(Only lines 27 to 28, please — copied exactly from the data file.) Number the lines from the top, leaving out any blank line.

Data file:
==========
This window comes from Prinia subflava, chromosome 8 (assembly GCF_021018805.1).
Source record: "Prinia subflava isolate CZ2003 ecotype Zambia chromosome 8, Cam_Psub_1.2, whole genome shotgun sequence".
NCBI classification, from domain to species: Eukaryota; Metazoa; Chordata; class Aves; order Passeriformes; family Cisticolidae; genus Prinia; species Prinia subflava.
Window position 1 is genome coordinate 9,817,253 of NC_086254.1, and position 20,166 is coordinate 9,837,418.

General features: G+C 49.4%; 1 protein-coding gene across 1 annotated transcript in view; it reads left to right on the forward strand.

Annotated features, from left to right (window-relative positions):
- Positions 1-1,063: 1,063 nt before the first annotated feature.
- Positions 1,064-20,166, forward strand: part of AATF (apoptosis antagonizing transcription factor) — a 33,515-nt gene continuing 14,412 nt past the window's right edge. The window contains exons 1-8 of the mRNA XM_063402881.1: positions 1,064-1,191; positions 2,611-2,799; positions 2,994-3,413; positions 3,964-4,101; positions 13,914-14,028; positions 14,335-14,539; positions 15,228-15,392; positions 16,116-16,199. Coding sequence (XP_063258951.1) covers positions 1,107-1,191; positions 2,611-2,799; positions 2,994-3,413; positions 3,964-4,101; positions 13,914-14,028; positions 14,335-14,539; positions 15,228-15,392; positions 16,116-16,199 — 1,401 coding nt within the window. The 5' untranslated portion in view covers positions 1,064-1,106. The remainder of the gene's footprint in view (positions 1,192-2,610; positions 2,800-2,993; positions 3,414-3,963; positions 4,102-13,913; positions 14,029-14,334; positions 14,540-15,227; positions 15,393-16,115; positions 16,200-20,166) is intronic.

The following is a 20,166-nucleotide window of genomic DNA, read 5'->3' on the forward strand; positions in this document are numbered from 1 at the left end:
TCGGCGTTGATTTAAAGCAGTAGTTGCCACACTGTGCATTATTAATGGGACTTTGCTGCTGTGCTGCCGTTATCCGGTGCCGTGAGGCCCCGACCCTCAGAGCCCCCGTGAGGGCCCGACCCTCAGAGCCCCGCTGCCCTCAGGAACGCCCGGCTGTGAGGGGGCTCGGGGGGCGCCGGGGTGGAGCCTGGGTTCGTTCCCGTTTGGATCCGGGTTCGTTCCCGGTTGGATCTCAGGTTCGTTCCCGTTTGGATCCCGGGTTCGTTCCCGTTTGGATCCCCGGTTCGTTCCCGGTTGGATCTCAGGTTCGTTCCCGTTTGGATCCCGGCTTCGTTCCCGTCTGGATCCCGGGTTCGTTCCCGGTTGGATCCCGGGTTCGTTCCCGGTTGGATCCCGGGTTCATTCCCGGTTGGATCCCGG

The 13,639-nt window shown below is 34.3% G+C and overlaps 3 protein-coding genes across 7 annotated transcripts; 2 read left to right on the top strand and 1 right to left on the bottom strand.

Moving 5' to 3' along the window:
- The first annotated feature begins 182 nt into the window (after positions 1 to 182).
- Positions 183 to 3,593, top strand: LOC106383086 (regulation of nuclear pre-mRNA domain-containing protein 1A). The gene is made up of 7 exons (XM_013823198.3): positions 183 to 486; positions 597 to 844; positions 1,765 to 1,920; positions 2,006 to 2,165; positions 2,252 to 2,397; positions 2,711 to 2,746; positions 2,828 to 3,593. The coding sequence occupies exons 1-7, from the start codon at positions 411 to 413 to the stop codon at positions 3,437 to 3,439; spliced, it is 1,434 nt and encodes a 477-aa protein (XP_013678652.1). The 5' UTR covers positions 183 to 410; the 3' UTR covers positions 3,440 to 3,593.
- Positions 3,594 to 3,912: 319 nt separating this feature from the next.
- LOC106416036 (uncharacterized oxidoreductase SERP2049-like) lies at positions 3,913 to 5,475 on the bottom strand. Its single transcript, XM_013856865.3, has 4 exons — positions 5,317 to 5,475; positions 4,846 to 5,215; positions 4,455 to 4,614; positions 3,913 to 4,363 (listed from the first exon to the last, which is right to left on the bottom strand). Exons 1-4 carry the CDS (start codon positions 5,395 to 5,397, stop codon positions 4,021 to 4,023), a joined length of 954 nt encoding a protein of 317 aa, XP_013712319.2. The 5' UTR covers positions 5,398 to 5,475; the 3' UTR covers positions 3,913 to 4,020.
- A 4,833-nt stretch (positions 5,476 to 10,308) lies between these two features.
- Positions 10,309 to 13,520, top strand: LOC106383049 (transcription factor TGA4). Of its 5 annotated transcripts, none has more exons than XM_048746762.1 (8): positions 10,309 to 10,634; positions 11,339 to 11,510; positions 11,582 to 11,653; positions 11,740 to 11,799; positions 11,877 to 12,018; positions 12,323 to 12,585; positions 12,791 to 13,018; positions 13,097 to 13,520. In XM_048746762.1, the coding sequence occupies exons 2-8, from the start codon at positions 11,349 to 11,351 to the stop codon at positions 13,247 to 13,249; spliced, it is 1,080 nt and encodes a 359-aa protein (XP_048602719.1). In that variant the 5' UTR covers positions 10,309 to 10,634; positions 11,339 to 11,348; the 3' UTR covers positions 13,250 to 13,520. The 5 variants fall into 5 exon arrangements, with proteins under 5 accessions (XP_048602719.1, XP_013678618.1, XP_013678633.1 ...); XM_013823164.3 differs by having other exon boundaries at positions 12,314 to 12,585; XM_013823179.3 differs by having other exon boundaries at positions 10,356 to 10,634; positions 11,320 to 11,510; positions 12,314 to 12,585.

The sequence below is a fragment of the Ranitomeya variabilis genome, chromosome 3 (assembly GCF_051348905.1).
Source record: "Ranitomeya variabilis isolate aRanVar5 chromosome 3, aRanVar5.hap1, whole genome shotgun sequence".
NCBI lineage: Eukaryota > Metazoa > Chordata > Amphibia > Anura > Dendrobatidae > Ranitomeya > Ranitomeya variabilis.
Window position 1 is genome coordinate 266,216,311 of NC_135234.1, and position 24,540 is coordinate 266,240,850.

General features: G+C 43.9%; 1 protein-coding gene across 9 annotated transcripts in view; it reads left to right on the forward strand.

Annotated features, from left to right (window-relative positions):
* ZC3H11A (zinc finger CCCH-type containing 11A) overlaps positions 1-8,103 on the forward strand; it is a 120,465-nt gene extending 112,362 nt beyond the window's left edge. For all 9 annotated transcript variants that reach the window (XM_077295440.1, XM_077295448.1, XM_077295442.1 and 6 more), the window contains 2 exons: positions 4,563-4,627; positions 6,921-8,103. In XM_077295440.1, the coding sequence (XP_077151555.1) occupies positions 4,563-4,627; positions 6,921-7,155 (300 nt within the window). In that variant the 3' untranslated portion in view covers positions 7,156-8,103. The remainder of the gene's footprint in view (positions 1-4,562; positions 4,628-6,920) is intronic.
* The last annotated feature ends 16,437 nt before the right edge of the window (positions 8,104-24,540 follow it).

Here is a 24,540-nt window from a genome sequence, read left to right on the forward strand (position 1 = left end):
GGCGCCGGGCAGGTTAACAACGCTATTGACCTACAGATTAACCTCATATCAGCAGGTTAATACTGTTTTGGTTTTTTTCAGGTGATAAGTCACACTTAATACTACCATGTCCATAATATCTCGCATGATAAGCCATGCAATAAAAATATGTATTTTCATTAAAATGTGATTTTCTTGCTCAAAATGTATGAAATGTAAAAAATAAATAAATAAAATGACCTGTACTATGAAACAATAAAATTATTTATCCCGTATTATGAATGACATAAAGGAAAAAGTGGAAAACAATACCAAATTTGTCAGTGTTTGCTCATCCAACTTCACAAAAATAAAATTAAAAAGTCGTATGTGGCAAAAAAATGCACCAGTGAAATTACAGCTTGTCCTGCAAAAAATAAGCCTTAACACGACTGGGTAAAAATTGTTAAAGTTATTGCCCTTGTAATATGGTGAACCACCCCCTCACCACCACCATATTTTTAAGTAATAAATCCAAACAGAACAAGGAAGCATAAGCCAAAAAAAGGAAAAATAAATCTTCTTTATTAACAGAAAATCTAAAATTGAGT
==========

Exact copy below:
Here is a 24,540-nt window from a genome sequence, read left to right on the forward strand (position 1 = left end):
GGCGCCGGGCAGGTTAACAACGCTATTGACCTACAGATTAACCTCATATCAGCAGGTTAATACTGTTTTGGTTTTTTTCAGGTGATAAGTCACACTTAATACTACCATGTCCATAATATCTCGCATGATAAGCCATGCAATAAAAATATGTATTTTCATTAAAATGTGATTTTCTTGCTCAAAATGTATGAAATGTAAAAAATAAATAAATAAAATGACCTGTACTATGAAACAATAAAATTATTTATCCCGTATTATGAATGACATAAAGGAAAAAGTGGAAAACAATACCAAATTTGTCAGTGTTTGCTCATCCAACTTCACAAAAATAAAATTAAAAAGTCGTATGTGGCAAAAAAATGCACCAGTGAAATTACAGCTTGTCCTGCAAAAAATAAGCCTTAACACGACTGGGTAAAAATTGTTAAAGTTATTGCCCTTGTAATATGGTGAACCACCCCCTCACCACCACCATATTTTTAAGTAATAAATCCAAACAGAACAAGGAAGCATAAGCCAAAAAAAGGAAAAATAAATCTTCTTTATTAACAGAAAATCTAAAATTGAGT